The Associated Press / Speaker of the House Nancy Pelosi, D-California, unintentionally wearing Republican red, arrives to talk to reporters about the party's poor Election Day showing in the House of Representatives in Washington, D.C.

That's rich

The chairwoman of the Democratic Congressional Campaign Committee (DCCC) reportedly slammed polls and turnout models last week in a phone call with House Democrats when the party lost seats — instead of gaining up to 15, as had been predicted as late as Election Day. Now that's rich because most polling organizations either favor Democrats or are polling to get a specific result that Democrats want.

"I'm furious," U.S. Rep. Cheri Bustos said. "Something went wrong here across the entire political world. Our polls, Senate polls, gov. polls, presidential polls ... public polls, turnout modeling, and prognosticators all pointed to one political environment. That environment never materialized."

Democrats currently hold a 232-197 majority in the House, with six seats empty. Votes are still being counted, of course, but National Republican Congressional Committee spokesman Michael McAdams said it was not out of the realm of possibility that Republicans could wind up with 208 to 212 seats. That would place them in an excellent position to retake the House in 2022 and control Congress for the last two years of a potential Joe Biden administration.


What they think of you

One of the closing presidential pitches for Democrats in battleground states was a commercial posted to Twitter featuring New York native pop star Lady Gaga dressed in camouflage and holding a can of beer.

"Hey, this is Lady Gaga," she said as she leaned against a pickup truck. "I'm voting for America, which means I'm voting for Joe Biden. And if you live in Minnesota, Pennsylvania, Georgia, Michigan, Florida, or Arizona, I encourage you to vote."

She took a sip of the beer, attempted to crush the can, then threw it on the ground, concluding, "Cheers to the 2020 election."

Camouflage, beer, pickup truck, littering. That, to Democrats, defines the average voter they were looking for to win.

Did they ever consider that the average camouflage-wearing, beer-drinking, truck-driving voter may not have heard of Lady Gaga? Probably not.

Suffice it to say, that's one commercial that probably didn't help close the deal.


Thanksgiving is ruined — again

Several conservative celebrities have criticized new guidelines laid out by California Gov. Gavin Newsom and the state's Department of Public Health that ban indoor gatherings to help curb the spread of the coronavirus.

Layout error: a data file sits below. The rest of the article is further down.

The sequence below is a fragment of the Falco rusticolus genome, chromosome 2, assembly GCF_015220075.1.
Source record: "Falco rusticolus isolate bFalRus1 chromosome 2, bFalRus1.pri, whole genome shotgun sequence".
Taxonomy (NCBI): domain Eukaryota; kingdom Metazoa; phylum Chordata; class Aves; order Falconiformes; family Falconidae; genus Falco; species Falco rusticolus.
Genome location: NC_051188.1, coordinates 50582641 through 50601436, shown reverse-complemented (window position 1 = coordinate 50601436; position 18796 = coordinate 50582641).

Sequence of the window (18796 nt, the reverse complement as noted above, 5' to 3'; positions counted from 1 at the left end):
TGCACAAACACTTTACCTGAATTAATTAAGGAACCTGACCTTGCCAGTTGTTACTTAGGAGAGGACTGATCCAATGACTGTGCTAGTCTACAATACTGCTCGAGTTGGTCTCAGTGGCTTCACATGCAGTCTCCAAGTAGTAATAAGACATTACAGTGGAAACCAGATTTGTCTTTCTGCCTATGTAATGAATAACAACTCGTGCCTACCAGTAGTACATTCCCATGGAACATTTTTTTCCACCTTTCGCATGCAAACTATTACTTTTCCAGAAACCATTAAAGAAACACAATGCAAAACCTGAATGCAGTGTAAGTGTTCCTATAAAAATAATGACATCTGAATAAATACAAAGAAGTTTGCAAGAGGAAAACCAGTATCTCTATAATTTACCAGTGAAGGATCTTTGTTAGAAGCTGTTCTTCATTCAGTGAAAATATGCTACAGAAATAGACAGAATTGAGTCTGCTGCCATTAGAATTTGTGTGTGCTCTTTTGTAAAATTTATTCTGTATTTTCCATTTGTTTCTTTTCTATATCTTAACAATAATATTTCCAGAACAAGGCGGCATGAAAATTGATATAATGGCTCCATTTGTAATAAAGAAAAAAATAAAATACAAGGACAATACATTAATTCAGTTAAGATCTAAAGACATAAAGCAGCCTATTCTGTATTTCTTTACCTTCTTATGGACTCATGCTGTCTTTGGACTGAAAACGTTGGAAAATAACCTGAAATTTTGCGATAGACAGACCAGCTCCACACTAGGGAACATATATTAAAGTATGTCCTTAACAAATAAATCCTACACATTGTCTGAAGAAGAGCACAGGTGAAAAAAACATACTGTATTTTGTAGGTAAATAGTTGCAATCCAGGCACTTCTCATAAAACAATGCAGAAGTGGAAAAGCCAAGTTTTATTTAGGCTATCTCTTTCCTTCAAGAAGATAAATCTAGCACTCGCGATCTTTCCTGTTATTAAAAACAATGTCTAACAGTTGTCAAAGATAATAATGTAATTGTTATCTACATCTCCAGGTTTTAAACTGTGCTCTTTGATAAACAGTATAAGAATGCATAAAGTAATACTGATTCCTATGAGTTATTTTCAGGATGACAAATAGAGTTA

The guidelines, announced several weeks ahead of Thanksgiving, define gatherings as "social situations that bring together people from different households at the same time in a single space or place." It says the host of any private gathering is to limit attendance to no more than three households and for no more than two hours. The gatherings, it says, shall only be outdoors and shall promote physical distancing, frequent hand-washing or sanitizing, and the use of masks or face coverings.

Oh, and singing, chanting or shouting are strongly discouraged, so there will be no talk about the election.

"Dear Emperor@GavinNewsom," tweeted comedian Rob Schneider. "During our allotted 3 family limit this Thanksgiving, if my Aunt comes over, can I throw her a slice of turkey from the window? We promise NOT to sing ... we will all just whisper."

Meanwhile, actor Adam Baldwin called the guidelines "ridiculously unenforceable," and former game show host Chuck Woolery said Newsom had gone "bonkers."


Masking freedom

The family of a Mississippi third-grader has filed a federal lawsuit after her school principal ordered her to remove the mask she wore to school that had the words "Jesus Loves Me" printed on it.

Two days after the principal's action, and after the mother of student Lydia Booth determined the school's policy did not prohibit messages on masks, the school district issued a statement that covered the action: "Masks cannot display political, religious, sexual or any inappropriate symbols, gestures or statements that may be offensive, disruptive or deemed distractive to the school environment."

Prior to the action, the school district had allowed students to wear masks with messages "concerning virtually unlimited topics," according to the civil rights complaint, which cited the 1st and 14th Amendments to the Constitution. Among those had been the words "Black Lives Matter."

"School officials can't pick and choose which messages students are allowed to express and which they aren't," said a statement by Alliance Defending Freedom, which filed the lawsuit. "And they certainly can't single out religious speech for worse treatment than other types of speech."